POLICE chiefs are trying to reassure South Yorkshire residents that they will not suffer when they lose control of the county’s police helicopter from today - and revealed the chopper has been out of action for the last two months.
From today all police helicopters will be run by the National Police Air Service, set up by the Government to reduce policing costs by making forces share aircraft.
The now disbanded South Yorkshire Police Authority, which used to oversee the way the county’s police force was run, objected to the formation of a national service when the original suggestion included a plan to close the police helicopter base in Sheffield, but after months of negotiation police chiefs are now onboard after being promised 10 hours of helicopter coverage a day from Sheffield.
Superintendent Simon Verrall, who oversees the use of the county’s helicopter, said he does not expect any noticeable differences in the level of service the county will receive under the new system.
He revealed that South Yorkshire’s helicopter has been out of action for the last two months for routine maintenance work.
“We have negotiated 10 hours of flying time a day from the Sheffield base until 2018, with additional consortium support available from Derby, Humberside and Leeds. The 10 hours will cover the core hours when we used to use the helicopter,” he said.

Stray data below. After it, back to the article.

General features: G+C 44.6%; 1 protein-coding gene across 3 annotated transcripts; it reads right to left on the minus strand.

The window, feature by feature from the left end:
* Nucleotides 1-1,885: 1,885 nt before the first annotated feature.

“We never had 24 hours a day flying due to the expense - we would have needed another shift which would have meant more pilots and more engineers for example. It’s a big cost to put a helicopter in the air. We also had routine maintenance work which meant we could not fly all year round.
“Our helicopter is not flying at the moment, it hasn’t been for two months, which is usual at this time of year for annual maintenance checks.
“The national service makes sense - it did not for South Yorkshire when we could not retain our own base, it would have meant less of a service for South Yorkshire compared to what we used to have.”
He said the South Yorkshire chopper is expected to last until 2018, when a decision on whether to replace it will have to be made.
“People have called the helicopter an expensive luxury - it is the most expensive piece of equipment we have got but it is difficult to put a price on its worth because of the work it does such as assisting in life saving searches when people are missing and in keeping the public safe when police pursuits are underway on the streets of South Yorkshire. For me I think it is absolutely essential that we have it.”